Aspley – Queensland 2024

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  1. Mellish is the new Transport Minister. I wonder if his relatively slim margin compared to other South East Queensland Labor-held electorates was a factor, as elevating him to the ministry is a serious profile boost. He does have some background in transport policy though.

  2. I know it was reported in November in the Australian, the Together public sector union polling showed Labor holding leads in Aspley and Mansfield. And while it was a union poll, it wasn’t a poll that showed all good news for Labor suggesting losses in seats in Townsville to the LNP and seats to the Greens in Brisbane’s inner city.

    Former Brisbane city councilor Amanda Cooper was the LNP’s candidate last state election. But there is no mention if she is going to recontest despite Cooper still sitting on the LNP executive.

  3. I agree that Aspley and Mansfield are both divisions that are likely to remain Labor held at the election. I would put this down to mostly demographic changes that have progressed in both divisions over the last decade. While I expect classic 2PP swings towards LNP throughout much of the state, I think that this will be relatively muted and negligible within Brisbane City’s sphere of influence, while up to 10% elsewhere.

    The demographic changes that have progressed in Aspley and Mansfield has been the growth of South Asian populations observable in statistics like Indian Ancestry and Hinduism.

    Aspley is interesting though in that it is a Top 5 division in Queensland for people Aged Over 85, which might make it slightly more favourable to the LNP than Mansfield. Mansfield remains younger by median age.

    Mansfield is also now significantly more culturally and linguistically diverse. It is increasingly influenced by the presence of Griffith University and dense apartments in its Eastern corner. Mansfield is composed of significant populations of Chinese, Koreans, Vietnamese and a notable Islamic community.

    Mansfield has historically been regarded as one of the more Christian parts of Queensland, constituting Brisbane’s Bible Belt. But today its Christianity (as observed in the ABS data) is not particularly significant when compared to the rest of Queensland. I would make the caveat here that while Mansfield no longer remarkably stands out with its proportion of Christianity, it is still notable as far as “urban” or “capital-city” divisions are concerned. I would also caveat that there are some notable congregations within these boundaries that residents in surrounding divisions would attend. This perpetuates the notion that Mansfield is a part of Brisbane’s Bible Belt. Neighbouring Chatsworth and Springwood are still notably quite Christian for example.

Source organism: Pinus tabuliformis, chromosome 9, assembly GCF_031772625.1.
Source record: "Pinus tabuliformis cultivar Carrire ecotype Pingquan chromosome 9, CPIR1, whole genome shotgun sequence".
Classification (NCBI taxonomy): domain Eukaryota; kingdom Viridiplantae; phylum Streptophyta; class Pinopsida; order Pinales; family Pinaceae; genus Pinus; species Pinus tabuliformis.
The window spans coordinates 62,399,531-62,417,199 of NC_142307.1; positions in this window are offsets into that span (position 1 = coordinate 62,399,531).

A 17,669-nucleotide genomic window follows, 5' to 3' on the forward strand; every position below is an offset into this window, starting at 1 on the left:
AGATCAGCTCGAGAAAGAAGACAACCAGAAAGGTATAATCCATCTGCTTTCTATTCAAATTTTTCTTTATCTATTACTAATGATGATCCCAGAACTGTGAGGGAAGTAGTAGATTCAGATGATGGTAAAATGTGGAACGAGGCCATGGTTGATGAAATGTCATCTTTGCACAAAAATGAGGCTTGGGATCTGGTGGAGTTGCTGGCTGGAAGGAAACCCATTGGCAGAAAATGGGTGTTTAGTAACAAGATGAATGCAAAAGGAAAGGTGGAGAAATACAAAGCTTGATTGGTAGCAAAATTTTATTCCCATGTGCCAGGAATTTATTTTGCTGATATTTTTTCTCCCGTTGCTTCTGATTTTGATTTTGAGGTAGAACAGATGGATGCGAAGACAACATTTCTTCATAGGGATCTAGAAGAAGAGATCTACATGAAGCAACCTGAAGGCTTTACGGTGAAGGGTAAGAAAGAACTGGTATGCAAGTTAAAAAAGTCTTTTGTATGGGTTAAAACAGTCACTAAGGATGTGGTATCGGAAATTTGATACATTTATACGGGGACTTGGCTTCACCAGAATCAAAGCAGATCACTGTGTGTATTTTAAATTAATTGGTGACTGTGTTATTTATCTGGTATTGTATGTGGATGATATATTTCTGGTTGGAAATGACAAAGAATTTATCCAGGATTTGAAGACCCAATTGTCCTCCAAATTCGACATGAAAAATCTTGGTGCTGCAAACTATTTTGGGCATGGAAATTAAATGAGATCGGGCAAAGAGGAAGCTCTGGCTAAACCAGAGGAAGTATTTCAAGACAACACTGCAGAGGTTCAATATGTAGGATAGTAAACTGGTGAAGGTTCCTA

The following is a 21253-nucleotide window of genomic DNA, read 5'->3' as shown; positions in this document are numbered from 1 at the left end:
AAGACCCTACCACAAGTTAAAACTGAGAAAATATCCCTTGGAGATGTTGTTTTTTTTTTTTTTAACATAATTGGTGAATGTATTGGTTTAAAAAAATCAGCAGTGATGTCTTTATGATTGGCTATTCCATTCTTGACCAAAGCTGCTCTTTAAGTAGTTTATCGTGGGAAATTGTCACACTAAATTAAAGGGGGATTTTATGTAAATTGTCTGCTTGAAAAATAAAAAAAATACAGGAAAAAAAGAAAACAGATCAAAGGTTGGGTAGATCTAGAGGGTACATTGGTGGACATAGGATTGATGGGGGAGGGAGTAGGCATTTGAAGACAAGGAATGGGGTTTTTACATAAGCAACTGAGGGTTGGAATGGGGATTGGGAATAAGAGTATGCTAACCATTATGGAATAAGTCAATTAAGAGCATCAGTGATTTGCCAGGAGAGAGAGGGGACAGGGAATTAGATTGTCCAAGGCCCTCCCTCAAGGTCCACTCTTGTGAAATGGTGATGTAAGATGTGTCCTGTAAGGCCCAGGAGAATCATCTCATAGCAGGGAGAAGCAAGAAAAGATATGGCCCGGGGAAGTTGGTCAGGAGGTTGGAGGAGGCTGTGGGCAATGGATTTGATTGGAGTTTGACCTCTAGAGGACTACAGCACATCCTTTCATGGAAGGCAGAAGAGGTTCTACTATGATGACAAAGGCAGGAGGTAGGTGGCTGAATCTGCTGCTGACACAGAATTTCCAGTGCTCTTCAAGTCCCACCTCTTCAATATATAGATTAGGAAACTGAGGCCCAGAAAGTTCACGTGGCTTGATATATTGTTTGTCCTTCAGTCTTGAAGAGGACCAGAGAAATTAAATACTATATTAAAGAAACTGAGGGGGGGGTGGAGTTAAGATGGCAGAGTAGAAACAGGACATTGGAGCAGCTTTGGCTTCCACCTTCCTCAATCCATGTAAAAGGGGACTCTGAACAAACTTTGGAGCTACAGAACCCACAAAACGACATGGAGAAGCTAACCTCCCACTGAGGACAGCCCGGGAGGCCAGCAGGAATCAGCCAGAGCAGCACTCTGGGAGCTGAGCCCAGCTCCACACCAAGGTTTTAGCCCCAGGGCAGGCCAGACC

4. Agree seq observer, Mansfield may be similar to what areas like epping and carlingford in Sydney were like 10-15 years ago, with a declining share of the ethnically white population and more migrants from Asian background moving in.

  5. Former councilor Amanda Cooper will be recontesting the seat of Aspley for the LNP it was reported in the Courier Mail.

  6. As in 2020, Aspley will be really interesting to watch. It will be a Mellish v Cooper 2020 rematch, and I think it’s the 10th (?) most Marginal Seat Labor-held in Queensland, and by far and away the most marginal Labor-held seat in Brisbane itself (the others all have 10%+ margins, but correct me if I’ve got that all wrong). Lydia Lynch’s article in The Australian today suggests that the LNP are presently on track for a 54-46 2PP, which would mean an 18-seat swing; it’s very hard to see the LNP’s pathway to Majority, or even Minority Government without winning this Aspley.